Informed verbal consent was obtained from the participants after the aims and objectives of the study were explained to them. The management and staff of the school reviewed the study protocol and gave permission for the study. The confidentiality of the information was maintained by assigning identification numbers to each questionnaire and data entered was and secured with a password. Data was collected using a facilitated self – administered questionnaire. The participants gave responses to questions related to socio-demographic details like age, sex, class, type of school, religion and ethnicity of participants. In addition to this information, participants completed an attached questionnaire that assessed knowledge of in-school adolescent girls about menstruation and menstrual hygiene. Maximum obtainable mark on the knowledge levels is 10. The median score of the respondents was used as the cut-off mark to classify the adolescent students into those who have good knowledge about menstruation and those who have poor knowledge about it. The questionnaire was pre-tested to establish the validity of the questionnaire items.
The data was entered using epi data software and analyzed using STATA 11 software. The data was analyzed based on various aspects in terms of frequencies, percentages and means. Further analysis was done through chi-square tests.
Socio-demographic characteristics of participant
The mean age of the 382 participants was 15 years (SD ± 1.4 years). Mean age of attaining menarche was 12.74 years (range 8-17 years) and the mean duration of menstruation was 4 days (range 1-8 days). 197 (51.57%) were from private Secondary School and 185 (48.43%) were from the Public Secondary School as shown in Table 1.
Regarding menstrual knowledge, 46% of the respondents had poor knowledge and 54% had good knowledge about menstruation. Also adolescents from public school had better knowledge of menstruation than those from the private school. 64.25% of adolescents in public school had good knowledge compared to 35.75% of adolescents in private school. This difference was found to be significant. (χ2 = 29.09; P-value = 0.000)
When queried about the practice of menstrual hygiene majority of the respondents 341 (89.27%) among the adolescent girls used sanitary pads as absorbent during their menstrual period. The remaining forty one respondents (10.73%) used either designated piece of clothes, any available piece of cloth, tampons and some frequently change panties (Table 3). 59% of the adolescents in public school change their absorbent material daily while 36% of those in private school do so. 26% of students in public schools change their absorbent material as required while 58% of those in private school change theirs as required. Six percent of the adolescents in private schools change their absorbent material only once throughout a period while 15% of adolescents in public school do so. This difference was found to be significant at χ2 = 39.90 and p-value 0.000 (Table 4). Majority of the respondents disposed their menstrual absorbents materials by flushing them in the toilets (61.3%), burning (24.6%) %), disposal with domestic wastes (9.16%), while (5 %) buried it.
Coming to the practices regarding socio-cultural restrictions associated with menstruation and the reasons why they practice them, findings showed that 64% of the respondents observed culturally restricted activities during menstruation while only 36% did not. Twenty three percent of the respondents revealed that going to religious places is forbidden while 20.70% of the responses claimed that they are forbidden to talk about menses at public places. Almost 18% of the respondents observe the restrictions because they felt it is sinful, while 16.55% of the participants claimed that they observe these restrictions because it makes their menses more regular and 7.43% of the respondents of observe restrictions because failure to do so will hamper their menses.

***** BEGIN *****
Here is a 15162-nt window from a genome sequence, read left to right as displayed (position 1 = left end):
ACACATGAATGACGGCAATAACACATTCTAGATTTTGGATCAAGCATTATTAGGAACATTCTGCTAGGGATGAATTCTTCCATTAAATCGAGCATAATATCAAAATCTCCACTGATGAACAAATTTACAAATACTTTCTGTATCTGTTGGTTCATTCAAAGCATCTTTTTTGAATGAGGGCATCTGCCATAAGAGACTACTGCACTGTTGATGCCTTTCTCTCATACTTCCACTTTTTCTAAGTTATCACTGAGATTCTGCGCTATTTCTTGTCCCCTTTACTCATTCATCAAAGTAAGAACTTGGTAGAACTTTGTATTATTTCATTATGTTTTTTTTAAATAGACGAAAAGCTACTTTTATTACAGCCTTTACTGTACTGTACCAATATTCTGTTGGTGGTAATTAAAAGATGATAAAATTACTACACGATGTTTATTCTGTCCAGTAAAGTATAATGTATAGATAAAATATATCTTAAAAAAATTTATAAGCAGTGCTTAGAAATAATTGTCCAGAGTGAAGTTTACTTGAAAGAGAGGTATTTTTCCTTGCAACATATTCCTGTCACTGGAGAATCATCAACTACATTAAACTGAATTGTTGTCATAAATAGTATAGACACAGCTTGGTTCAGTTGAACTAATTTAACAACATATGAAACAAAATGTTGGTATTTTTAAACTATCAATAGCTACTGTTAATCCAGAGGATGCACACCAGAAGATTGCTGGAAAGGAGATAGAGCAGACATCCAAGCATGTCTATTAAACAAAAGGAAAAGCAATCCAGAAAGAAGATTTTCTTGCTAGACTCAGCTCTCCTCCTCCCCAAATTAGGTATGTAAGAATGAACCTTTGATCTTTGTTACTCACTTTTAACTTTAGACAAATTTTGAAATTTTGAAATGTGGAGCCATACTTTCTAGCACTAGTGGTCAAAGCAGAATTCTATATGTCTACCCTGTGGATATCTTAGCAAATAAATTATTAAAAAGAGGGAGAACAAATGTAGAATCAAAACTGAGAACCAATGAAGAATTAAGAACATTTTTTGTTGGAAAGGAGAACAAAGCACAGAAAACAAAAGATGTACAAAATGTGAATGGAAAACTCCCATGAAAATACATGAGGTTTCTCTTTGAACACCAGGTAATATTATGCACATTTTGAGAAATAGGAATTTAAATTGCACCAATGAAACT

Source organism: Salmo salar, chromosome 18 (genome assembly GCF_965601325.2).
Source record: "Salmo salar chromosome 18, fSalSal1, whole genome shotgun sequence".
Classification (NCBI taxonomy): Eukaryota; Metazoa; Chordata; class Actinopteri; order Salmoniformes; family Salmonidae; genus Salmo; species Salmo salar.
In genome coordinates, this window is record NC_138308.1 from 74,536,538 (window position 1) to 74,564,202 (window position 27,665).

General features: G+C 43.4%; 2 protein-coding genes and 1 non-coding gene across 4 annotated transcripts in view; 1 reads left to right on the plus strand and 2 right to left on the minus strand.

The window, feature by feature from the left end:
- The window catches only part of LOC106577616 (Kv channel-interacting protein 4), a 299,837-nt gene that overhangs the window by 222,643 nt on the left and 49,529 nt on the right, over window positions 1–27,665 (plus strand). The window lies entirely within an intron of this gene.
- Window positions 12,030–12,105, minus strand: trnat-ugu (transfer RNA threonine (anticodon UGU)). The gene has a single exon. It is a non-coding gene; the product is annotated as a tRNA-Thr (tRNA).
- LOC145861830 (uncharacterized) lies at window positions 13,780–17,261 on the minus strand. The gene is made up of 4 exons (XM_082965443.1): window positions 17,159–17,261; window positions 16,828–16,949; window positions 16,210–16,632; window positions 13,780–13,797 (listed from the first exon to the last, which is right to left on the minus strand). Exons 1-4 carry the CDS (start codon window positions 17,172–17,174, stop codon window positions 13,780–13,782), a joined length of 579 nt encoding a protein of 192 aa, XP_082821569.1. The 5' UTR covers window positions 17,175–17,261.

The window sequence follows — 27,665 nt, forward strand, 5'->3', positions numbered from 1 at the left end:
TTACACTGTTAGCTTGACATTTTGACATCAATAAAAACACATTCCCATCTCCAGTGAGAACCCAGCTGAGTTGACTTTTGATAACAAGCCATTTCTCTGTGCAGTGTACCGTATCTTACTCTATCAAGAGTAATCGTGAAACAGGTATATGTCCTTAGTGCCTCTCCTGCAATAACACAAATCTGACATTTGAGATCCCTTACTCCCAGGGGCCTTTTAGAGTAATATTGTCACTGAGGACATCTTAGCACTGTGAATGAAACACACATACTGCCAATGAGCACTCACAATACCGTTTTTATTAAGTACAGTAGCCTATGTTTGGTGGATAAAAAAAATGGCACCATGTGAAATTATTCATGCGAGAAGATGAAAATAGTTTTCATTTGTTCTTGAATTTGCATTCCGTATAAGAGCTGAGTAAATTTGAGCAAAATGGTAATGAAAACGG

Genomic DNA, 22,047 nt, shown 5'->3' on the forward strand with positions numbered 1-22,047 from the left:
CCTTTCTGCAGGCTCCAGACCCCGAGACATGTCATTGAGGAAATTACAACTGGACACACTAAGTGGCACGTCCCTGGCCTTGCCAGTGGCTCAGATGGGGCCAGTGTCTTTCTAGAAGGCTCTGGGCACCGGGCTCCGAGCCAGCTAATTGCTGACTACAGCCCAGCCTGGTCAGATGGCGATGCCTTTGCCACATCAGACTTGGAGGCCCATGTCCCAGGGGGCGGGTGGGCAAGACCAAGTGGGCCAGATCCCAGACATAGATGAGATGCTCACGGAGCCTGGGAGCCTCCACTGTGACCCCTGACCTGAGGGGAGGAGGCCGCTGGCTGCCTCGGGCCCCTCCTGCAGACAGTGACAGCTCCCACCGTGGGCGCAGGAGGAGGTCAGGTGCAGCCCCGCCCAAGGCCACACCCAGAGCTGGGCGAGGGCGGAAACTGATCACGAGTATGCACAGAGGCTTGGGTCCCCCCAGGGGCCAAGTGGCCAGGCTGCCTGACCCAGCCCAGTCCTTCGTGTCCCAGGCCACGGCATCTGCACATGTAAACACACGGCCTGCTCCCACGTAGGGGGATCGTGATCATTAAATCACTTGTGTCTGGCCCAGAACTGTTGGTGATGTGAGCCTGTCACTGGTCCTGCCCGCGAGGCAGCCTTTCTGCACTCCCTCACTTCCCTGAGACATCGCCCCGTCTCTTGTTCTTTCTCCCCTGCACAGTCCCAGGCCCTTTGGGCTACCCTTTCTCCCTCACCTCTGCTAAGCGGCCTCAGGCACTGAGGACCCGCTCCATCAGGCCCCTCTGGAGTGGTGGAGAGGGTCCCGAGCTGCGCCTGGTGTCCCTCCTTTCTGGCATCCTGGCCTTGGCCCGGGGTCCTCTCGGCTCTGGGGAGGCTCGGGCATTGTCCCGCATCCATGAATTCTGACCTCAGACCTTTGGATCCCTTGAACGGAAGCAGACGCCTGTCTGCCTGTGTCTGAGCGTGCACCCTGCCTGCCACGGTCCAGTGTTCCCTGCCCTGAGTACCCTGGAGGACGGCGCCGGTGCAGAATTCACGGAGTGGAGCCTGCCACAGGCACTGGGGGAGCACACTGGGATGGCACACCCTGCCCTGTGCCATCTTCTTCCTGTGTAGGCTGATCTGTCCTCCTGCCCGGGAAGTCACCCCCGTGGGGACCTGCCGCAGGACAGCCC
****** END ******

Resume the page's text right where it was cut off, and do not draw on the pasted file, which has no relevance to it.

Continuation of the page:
Concerns about menstruation have been a recurrent issue in studies to ascertain the unmet need for sexuality education in Nigeria. [6, 11] Sufficient knowledge about menstruation and menstrual hygiene will prevent associated reproductive ill-health among female adolescents. In this study, about half of the respondents had good knowledge about menstruation. This finding is similar to those reported in past studies.  However, it is contrary to what Lawan et al  found out in Kano where only 4% had good knowledge about menstruation. The difference may be related to the categorizations of knowledge into good, fair and poor as illustrated by Lawan et al. However in this study, female adolescents in public schools had better knowledge of menstruation compared to those in private school. This is similar to the study in Kano, Nigeria and in Karachi, Pakistan. [5, 13] This difference may be due to the fact that the public schools are more accessible to researchers and non- governmental organizations for health education sessions.
Menstrual hygiene practices are important in the promotion of reproductive health and prevention of diseases among female adolescents. This study found out that majority of the in-school adolescents used sanitary pad as absorbent during their menstrual period. This finding is similar to reports by Lawan  and Shipra etal . However, this is different from what Adinma etal  found in Onistha, Nigeria where toilet tissue paper was the most commonly use menstrual absorbent. Abioye-kuteyi also reported the use of unsanitary menstrual absorbents in about two-thirds of girls studied in Southwestern Nigeria. Majority of the respondents change their menstrual absorbent material daily and practice good disposal method for menstrual absorbent materials. This is similar to the findings of Shipra. The type of absorbent material used and the frequency of change have a great bearing on the reproductive health of adolescents. The use of unsanitary materials like clothes and tissue papers can be a medium for organisms to thrive, and may be a source of pelvic infection.
Two-third of respondents is forbidden to engage in certain activities during their menstruation. This shows that information given on menstruation from generation to generation is based on social and cultural myths and could adversely affect the practice and perception of adolescents towards menstruation. A fifth of the respondents in this study revealed that female adolescents are forbidden to go to religious places, talk about menses in public and others are forbidden from cooking, bathing and lifting heavy objects. This is similar to findings in Egypt and India where girls avoid socialization, religious places and are not allowed to cook. Adolescents observed the above restrictions because they believed it is sinful and claimed that failure to do so will hamper their menses.
In conclusion, there is still insufficient level of knowledge and misconceptions about menstruation among in-school adolescents in Nigeria. To break the continuum of transfer of inadequate knowledge and misconceptions to the next generation, health education sessions on sexuality in schools, and for mothers in the communities are indispensable in improving the quality and accuracy of information about menstruation passed on to adolescents.